Mahnke: Yeah! Yeah! Actually, I was very careful. I wanted to be sensitive, you know? As far as it is understood, misunderstood, or heated as an issue, this is a moment within a story. And I wanted to do it well for the story and yet be sensitive to that. The story ends up being the driver of that, especially once the dialogue is in and everything is finished.

I really turned it over in my mind a lot: "How can I do this best?" Even down to the point where, picking up references for this scene, there aren't any that exist exactly. You know? So I had a concept, and I had to think, you know what? You have to just eventually not worry about whether this is wholly accurate. The point is, we're telling a story and conveying what is going to happen as Baz is being set up for torture.

And at the same time, I'm hoping that everybody sees the story for what it is, and not misjudging what is happening there.

Do you understand what I mean? People can take offense anywhere in this book if they're thinking about it in a wrong-headed way.

We have a character who is under a horrible condition, wrongfully accused, and yeah, that has happened.

Thankfully, in our little world, Baz gets to escape.

Nrama: Did you design Baz and his costume when he becomes Green Lantern?

Mahnke: Yeah, the costume is by me, and I designed the character before ever reading the script, although I knew who the character was planned to be.

For the costume, they asked for something different, and I immediately went to the drawing board. But originally, there was very little input beyond just, "Make him look different from any other Green Lantern."

So I got to work. And I still have the sketch I was working on when I was sitting down initially to do it, and then when I got a bunch of it worked up, I got an email with more direction. Geoff threw some parameters out there. So it was back to the drawing board, and I took what I'd done and threw it on the floor. And I got to work.


The costume we ended up with is nice and tight. It's a more streamlined costume. The last thing an artist enjoys doing is creating something that they discover, "Aw, this is a lot of work to draw issue to issue." But we ended up with a costume I'm happy with. And Geoff liked it and everyone else was happy with it.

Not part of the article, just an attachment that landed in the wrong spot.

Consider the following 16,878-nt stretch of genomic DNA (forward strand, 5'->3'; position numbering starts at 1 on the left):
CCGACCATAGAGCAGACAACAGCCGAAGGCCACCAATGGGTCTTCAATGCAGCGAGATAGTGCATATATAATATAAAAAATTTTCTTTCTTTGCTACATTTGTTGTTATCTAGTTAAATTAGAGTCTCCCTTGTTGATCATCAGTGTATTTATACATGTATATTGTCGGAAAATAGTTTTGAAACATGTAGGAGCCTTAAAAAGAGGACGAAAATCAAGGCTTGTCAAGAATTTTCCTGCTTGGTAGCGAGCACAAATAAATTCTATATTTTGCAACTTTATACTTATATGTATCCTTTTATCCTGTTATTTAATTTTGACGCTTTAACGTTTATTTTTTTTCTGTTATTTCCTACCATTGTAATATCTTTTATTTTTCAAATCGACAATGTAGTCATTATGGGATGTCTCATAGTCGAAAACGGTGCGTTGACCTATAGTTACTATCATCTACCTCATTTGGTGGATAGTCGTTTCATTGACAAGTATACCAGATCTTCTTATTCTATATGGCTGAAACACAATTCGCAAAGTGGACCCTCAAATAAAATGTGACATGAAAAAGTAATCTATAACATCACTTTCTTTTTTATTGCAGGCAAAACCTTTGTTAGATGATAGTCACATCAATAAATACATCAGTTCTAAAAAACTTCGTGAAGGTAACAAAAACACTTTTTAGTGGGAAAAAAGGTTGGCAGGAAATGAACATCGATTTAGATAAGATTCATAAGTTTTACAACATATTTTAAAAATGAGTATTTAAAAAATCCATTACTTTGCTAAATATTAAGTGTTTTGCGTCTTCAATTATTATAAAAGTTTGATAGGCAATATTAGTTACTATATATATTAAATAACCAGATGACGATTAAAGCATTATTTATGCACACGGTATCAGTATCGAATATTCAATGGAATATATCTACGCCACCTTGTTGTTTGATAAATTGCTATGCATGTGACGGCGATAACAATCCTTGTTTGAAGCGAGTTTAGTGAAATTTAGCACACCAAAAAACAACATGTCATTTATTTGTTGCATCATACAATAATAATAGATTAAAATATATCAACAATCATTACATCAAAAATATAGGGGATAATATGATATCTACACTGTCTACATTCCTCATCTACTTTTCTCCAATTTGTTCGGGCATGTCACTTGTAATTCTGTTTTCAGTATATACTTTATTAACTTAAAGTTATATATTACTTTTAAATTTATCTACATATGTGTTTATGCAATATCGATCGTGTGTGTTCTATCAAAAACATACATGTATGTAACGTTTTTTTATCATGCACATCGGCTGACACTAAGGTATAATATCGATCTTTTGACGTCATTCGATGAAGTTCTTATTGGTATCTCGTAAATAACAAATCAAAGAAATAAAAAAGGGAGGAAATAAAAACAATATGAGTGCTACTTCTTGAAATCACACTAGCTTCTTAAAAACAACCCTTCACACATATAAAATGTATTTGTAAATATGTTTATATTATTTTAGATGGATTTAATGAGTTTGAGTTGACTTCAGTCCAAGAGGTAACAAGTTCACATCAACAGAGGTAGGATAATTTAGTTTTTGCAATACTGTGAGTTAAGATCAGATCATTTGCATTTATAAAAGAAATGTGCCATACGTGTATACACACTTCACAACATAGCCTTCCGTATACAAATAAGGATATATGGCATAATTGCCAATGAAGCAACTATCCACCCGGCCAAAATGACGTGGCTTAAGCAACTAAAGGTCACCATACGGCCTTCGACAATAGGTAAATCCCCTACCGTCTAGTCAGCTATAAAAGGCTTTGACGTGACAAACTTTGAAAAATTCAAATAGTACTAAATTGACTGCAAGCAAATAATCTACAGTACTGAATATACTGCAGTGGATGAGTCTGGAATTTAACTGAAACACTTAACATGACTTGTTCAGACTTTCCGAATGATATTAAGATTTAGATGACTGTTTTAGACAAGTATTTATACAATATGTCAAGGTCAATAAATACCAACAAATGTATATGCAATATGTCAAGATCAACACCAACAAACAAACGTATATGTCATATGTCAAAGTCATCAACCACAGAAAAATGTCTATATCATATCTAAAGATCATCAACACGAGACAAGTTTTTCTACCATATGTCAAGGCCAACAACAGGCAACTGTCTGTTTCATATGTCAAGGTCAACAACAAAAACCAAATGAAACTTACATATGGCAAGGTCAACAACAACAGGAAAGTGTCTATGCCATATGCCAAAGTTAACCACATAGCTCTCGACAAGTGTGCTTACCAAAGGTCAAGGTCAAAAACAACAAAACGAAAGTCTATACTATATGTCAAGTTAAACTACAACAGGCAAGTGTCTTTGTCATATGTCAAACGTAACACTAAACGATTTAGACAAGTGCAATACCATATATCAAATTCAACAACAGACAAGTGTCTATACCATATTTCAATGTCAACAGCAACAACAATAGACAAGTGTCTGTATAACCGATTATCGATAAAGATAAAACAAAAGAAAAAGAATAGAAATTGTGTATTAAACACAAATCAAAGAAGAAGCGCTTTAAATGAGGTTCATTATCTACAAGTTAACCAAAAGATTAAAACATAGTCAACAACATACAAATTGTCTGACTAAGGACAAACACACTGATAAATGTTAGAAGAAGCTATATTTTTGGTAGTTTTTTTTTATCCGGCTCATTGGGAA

Nrama: It did end up looking different from other costumes, particularly the way you have his head mostly covered by his mask and the domination of black in the colors. Can you describe why you chose the costume's look?

Mahnke: When we look at the basic template of all the other characters, when you want to step away, you realize there really is a lot more you can interpret beyond just the way we routinely draw Green Lanterns.

To really make Baz stand out, I liked the idea of having as much black as possible on his costume, like through the legs, because it has practicality to it from Baz's point of view.

I thought about how he would perceive himself, because I think that's part of what goes into making a Green Lantern costume. So thinking about this character, I think it makes sense for him, for example, that he has tread on his boots.

But the black fits him because he can be more invisible when he wants to be. And I think that fits his personality.

He's a Green Lantern, so we also have the green through the shoulders. And then I played around a lot with the symbol in the middle, because I thought do we always have to do it the same way? Yeah, the Lantern symbol's in there, but I actually spent some time — more than I would have thought — trying to figure out the center and the black. It doesn't necessarily have a meaning. It's just design work as I sit there and noodle around and try to come up with something different that I can actually draw again and again.

There are also things that Geoff had picked out. He wanted the sleeves short, exposing some of his arms. Clearly, he wanted to be able to see his tattoo. I played around with one long sleeve, but I thought that was a lot like Black Hand. So I thought, well, maybe that's not the best idea. So I went with symmetrical short sleeves.

And then the fact that he pulls a mask down over his face to hide himself. He doesn't want the world to know that he's there. I think it has less to do with being a Green Lantern than he's just trying not to be seen.

Of course, we haven't seen that part yet.

Nrama: Well, I think it was made pretty clear, in what we learned about his brother-in-law's death and Baz's involvement, that he's carrying some shame there.

Mahnke: Yeah.

Nrama: The way you drew his facial expressions and his overall appearance, complete with this shaved eyebrow, established that he's got an edge to him, which I assume we'll learn more about, particularly with that gun in his hand on the front page. When you were first reading about the Baz and his personality traits, what were your thoughts on drawing the character as a person?

Mahnke: I wanted a face and demeanor that could be expressive as a character, but that also communicated some of what he's gone through. I didn't want him to appear to be mean or overly aloof or way too tough. In other words full of himself. But I wanted a character who had developed into this person because of his surroundings and who he was.